“‘We will be back when you call.’
When, not if.”
I received an ARC of The Merciful Crow at BookExpo, this in no way impacts my review. However, my review is based on an unfinished and uncorrected copy, please note that the story and quotes may differ from the final book. I’ll keep this review as spoiler-free as possible.
Read in June 2019
My Rating: 4 of 5 stars
In a medieval-like society broken down into twelve bird-named castes, we follow sixteen-year-old Fie who belongs to the Crows, the lowest caste of Sabor. While all the other castes have special birthrights – Fire for Phoenixes, Truth for Cranes, Luck for Pigeons… – the Crows have none. They are barely tolerated because they are the only caste that is completely immune to the Sinner’s plague and thus are in charge of containing the plague that keeps hitting all the other castes. They are a nomad people, always on the road, and they must regularly answer plague beacons to carry out mercy killings, take away and burn the bodies of the people who got affected in villages along the way before they can infect others.
Crows are disrespected and belittled by everyone, some villages even refuse to pay them; still, they do their job, and take the deceased teeth as payment. You see, some of the Crows are bone thieves, and have the ability to burn the teeth of other castes and use their Birthright temporarily.Fie is one of them, she is trained by her Pa to take over after him and become chief of her group. One day Fie’s group is called out to collect the body of a member of the royal family, but it turned out that Phoenix Prince Jasimir and his Hawk body double/guard Tavin faked their deaths to escape Queen Rhusana, Jasimir’s stepmother, who wants to take over the throne (royal heir keep dying in ‘hunting accidents’).
“The Crows were merciful, but they weren’t cheap.”
Pa sees her the perfect opportunity, he makes a binding deal with the Prince, his group is going to help him and smuggle him to the place where other family members can help him against his promise to give the Crows the protection they need when he finally ascends the throne. It’s risky and it goes against the one rule the Crows live by: ‘Look after your own’, but it seems worthwhile. But the road there is full of pitfalls; they have to face multiple attacks by the Oleander Gentry, a group of white-cloaked ruthless riders roaming the countryside to hunt and kill Crows, just as they did to Fie’s Ma, but also outrun the Queen’s mercenaries following them closely behind.
As I said earlier, I was given this book at BookExpo at the Fierce Reads booth on some kind of ‘tell us what book you liked, we’ll give you a book that you might enjoy’ and to be honest I was there only trying to get Into the Crooked Place by Alexandra Christo. I got this one instead and had only heard briefly about it, I had seen the cover on Goodreads and didn’t even know the synopsis. But what started with disappointment ended up pretty well since I enjoyed this book. I loved the representation, with a pansexual male character, a gay royal, and I think that one of the side characters is nonbinary. Also, there is no gender discrimination whatsoever (female queen, female chief of the army, Fie is taking the head of her group after her father…).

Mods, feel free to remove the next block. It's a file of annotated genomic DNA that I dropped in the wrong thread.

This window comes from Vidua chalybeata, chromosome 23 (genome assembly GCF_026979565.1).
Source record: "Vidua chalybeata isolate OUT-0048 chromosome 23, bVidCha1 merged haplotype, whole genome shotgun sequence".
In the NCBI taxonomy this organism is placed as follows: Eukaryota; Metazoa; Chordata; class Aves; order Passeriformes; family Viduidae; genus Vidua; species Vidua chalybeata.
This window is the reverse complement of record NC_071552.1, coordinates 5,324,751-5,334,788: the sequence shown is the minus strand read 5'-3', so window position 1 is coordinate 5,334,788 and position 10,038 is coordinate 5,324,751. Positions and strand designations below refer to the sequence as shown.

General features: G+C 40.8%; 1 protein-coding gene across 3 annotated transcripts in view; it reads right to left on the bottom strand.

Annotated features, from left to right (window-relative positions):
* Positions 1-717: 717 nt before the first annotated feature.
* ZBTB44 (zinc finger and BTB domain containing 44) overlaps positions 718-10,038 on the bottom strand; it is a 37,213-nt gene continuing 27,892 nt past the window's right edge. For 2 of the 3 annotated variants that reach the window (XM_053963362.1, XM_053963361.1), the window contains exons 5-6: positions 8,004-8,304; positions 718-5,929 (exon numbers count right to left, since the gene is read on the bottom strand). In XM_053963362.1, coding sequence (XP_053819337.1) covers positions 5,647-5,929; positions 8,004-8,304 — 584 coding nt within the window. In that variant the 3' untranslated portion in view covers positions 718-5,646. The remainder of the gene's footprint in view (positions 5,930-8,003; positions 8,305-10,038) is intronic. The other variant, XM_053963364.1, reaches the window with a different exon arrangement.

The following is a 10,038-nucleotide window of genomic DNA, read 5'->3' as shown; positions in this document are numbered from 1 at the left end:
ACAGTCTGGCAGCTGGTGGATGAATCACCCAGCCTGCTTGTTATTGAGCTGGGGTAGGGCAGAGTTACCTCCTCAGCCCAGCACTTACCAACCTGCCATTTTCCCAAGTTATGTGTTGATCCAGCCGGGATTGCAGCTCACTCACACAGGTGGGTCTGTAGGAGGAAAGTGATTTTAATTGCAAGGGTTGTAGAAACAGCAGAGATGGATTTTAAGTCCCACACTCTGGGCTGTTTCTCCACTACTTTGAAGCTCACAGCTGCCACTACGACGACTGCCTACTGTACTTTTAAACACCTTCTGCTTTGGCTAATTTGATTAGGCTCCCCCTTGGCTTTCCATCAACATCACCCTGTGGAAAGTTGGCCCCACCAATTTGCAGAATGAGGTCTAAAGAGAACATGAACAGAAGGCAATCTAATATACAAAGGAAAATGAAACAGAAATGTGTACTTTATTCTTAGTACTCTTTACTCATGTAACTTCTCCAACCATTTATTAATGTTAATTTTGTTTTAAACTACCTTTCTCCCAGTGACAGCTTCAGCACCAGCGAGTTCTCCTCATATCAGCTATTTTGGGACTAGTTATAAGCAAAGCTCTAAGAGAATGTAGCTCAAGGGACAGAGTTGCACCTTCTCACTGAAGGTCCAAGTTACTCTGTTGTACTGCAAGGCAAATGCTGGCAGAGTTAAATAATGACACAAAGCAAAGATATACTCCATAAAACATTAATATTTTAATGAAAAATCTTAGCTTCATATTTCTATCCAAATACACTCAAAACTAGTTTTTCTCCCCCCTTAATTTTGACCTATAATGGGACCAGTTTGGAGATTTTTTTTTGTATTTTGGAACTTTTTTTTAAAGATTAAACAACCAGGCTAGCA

“When you act in anger, you have already lost your battle”
However, I still had some issues with this book, the most important one being that I think that this book is not marketed correctly. I feel like it would be better to consider this book as an Adult Fantasy since there are close to nothing that links it to YA except the main character’s age. In term of style, I found this book slow and the language could be difficult for young adults. In term of content, the issues approached were intense, and the violence was graphic. I’m not saying that young-adults are not mature enough to read this book but that as an adult who prefers YA I would have liked it better if this book was properly marketed.
Last couple things I wanted to discuss: First I liked that it was a slow-burn romance but it lacked some subtlety sometimes, but rest assured, there is no love triangle in this book unlike I initially thought. Second I didn’t really understand how the cast system worked sometimes, like how is it decided who is born where? Is it hereditary? What happens in case of cross-cast birth? For instance, Jasinder is the son of a Hawk and a Phoenix and he is a Pheonix, but why? Many questions are left unanswered even if the world-building was central in this book. Overall, The Merciful Crow was a good book but some parts fell flat for me, it required much focus and even re-reading some passages at some point, but the message is good and the characters are fully fleshed.
“In her sixteen years, Fie had learned many a hard lesson when it hit her right in the teeth: Always watch the crowd. Always know your way out. Never go into town alone.
And on the nights you burn sinners, sleep with your sandals on.”
Have you read or will you read this book?
What did you think about it?